It seems like it’s a childhood rite of passage – afternoon baseball practice, morning swim team practice, or Saturday morning soccer games. We all did it, and we have the awkward team picture to prove it. For children who have a disability or other special need, this should be a part of their childhood too.
The beauty of inclusive sports is that it’s just that – inclusive. This isn’t a team made of all participants with special needs. It reflects society. Children learn together, live together, and they should play together.
According to researchers from the University of California at Berkley, there are two profound effects of participating in inclusive sports. First, the physically challenged athlete can grow in her motor and social skills. The confidence she gains from playing a sport will benefit her social interactions at school. The second effect is that the typical peers grow in areas we do not always focus on – empathy and compassion. The authors note, “Typical peers learn how we all face challenges in our lives, disabled or not, and that part of being a good teammate is to use your specific skill set to help others become great. This continues to break down barriers and helps these typical players grow in their leadership, compassion, and making others great.”
Recently, I had the pleasure to meet two people who participate in sports in two very different ways but for the same reason. Scott Rigsby is the first double amputee to complete an Ironman World Championship in Konia, Hawaii. Grace Callahan is a 12-year-old who receives support from our Champions for Children program.
Scott Rigsby – paving the way for inclusion
When I met Scott Rigsby, we talked about the importance of inclusive sports. As the first double amputee to finish the Ironman Triathlon, he knows a thing or two about it. He grew up in South Georgia playing football. After an accident had changed his life forever, his love for sports helped him physically and mentally. Yes, he could have competed at the Paralympic Games, but he chose to pave the road for all athletes.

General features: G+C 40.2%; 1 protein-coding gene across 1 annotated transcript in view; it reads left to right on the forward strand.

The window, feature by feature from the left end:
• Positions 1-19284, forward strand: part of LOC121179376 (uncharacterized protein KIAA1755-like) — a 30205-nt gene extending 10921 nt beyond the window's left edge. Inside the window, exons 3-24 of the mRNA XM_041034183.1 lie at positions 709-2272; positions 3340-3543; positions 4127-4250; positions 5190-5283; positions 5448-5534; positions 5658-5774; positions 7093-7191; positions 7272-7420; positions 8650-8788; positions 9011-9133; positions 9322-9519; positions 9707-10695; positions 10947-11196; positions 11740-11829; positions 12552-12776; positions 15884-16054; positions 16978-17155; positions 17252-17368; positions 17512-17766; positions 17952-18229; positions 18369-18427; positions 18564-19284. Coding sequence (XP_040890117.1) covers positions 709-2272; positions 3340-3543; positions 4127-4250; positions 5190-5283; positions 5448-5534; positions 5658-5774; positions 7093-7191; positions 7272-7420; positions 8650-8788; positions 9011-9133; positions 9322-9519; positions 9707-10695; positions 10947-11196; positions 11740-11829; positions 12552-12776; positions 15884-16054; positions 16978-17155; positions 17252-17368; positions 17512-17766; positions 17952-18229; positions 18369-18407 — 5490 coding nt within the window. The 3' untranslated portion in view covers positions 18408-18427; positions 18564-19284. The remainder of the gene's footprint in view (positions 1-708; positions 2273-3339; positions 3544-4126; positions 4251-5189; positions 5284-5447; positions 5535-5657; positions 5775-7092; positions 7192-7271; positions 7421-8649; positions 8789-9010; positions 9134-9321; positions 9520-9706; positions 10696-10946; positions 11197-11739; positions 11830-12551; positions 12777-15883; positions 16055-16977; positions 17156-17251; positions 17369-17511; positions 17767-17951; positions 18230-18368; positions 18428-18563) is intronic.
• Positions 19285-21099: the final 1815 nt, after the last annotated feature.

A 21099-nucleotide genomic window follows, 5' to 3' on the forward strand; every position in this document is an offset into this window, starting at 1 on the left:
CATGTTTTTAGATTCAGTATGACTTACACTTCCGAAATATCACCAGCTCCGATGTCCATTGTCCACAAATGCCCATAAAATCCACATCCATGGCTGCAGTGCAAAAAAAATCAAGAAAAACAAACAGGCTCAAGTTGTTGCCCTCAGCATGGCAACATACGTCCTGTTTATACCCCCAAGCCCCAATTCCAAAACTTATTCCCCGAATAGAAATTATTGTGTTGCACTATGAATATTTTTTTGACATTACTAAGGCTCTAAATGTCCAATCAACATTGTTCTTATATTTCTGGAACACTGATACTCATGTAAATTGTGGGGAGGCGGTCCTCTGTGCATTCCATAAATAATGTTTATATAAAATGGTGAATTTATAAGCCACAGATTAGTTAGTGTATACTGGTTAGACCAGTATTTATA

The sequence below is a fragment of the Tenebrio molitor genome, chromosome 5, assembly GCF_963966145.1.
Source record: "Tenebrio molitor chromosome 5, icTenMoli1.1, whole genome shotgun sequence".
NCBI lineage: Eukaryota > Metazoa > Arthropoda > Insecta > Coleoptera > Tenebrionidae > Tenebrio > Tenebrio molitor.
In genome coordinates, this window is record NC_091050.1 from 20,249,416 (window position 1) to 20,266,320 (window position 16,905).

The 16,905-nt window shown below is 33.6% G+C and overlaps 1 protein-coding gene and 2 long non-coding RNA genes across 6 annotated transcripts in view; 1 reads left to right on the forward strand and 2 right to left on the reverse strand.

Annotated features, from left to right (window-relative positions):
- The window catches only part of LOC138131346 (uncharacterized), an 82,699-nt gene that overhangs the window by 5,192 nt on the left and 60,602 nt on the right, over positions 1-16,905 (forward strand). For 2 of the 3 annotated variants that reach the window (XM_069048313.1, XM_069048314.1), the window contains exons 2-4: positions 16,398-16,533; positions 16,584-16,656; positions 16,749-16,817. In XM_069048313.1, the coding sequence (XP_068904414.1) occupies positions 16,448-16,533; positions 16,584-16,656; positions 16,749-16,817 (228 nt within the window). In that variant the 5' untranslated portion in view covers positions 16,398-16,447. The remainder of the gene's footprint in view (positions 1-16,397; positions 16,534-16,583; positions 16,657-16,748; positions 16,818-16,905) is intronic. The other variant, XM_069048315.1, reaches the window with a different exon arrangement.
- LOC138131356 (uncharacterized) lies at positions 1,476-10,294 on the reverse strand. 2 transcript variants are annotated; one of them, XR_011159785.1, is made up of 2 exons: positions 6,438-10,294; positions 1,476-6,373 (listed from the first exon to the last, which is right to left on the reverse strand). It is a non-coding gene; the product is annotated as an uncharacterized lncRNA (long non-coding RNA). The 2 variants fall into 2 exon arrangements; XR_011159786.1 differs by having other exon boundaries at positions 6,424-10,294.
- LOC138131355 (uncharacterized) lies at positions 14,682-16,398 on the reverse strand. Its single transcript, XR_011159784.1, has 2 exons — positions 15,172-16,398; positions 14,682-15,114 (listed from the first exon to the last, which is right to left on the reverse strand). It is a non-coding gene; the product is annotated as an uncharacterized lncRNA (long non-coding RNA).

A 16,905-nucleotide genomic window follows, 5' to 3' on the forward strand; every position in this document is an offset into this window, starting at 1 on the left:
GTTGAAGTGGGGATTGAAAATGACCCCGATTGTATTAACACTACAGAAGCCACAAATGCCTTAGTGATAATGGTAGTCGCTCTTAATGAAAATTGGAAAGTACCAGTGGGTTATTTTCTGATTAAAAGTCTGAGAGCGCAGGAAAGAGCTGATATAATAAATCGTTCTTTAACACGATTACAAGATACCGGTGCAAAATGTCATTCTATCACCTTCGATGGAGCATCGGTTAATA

His performance acts as a motivator not only for people with disabilities but also for able-bodied athletes. In fact, the number of participants who complete the 2.4-mile swim, 112-bike, and 26.2-mile run greatly increases when Scott competes. He sees this as an example of how everyone can benefit from inclusive sports. “People need to experience service. We live in a world where everyone needs help from someone. Kids need to learn that early, and inclusive sports is an excellent way to promote that,” he said.
Now, it’s not that he can just put on some shoes and go for a run. It’s an ordeal. He has specialized prosthetic legs that need adjusting throughout long runs. His legs rub against the prostheses and cause a lot of pain. When I ask him what motivates him, he responds his older brother who is deaf and physically and mentally disabled. “I am doing something that he could never do. When my skin is rubbed raw, I think of what he goes through every day.”
On a side note: His brother lives at an Easter Seals group home in Pelham, Ga.
Grace’s unstoppable heart
Grace’s nickname growing up was Amazing Grace. Her story is truly amazing. She was born on Easter Sunday 2003 and diagnosed with an enlarged heart at 11 days old. Almost seven years later, her heart was deteriorating very quickly, and she needed a heart transplant as soon as possible. The gift of a new, strong, and healthy heart on Easter Sunday 2010 let Grace live just as other little seven-year-old children, which included participating in sports.
While her surgery scar prevented her from contact sports or sparring, her parents encouraged her to participate in extracurricular activities – the more active, the better. Grace dabbled in karate, Tae Kwon Do, ballet, and gymnastics. Right now, she’s in her second season of lacrosse and is gearing up for her fifth summer swim season.
Grace plays with and competes against children of all abilities. She has a couple of accommodations, but nothing sets her too terribly apart from her peers. She needs to warm up and cool down more than her teammates and can overexert herself more easily. In fact, most of her lacrosse teammates do not know about her heart transplant.
Her parents see two primary benefits of Grace’s participation in sports: health and social. The aerobic activity helps her circulatory system, which can stave off coronary artery disease. Just as important, though, is that Grace doesn’t feel singled out for being different. She is a part of a team.
Participating in sports for Scott and Grace is more than an hour in the pool, it’s a chance to be just like everyone else – because they are.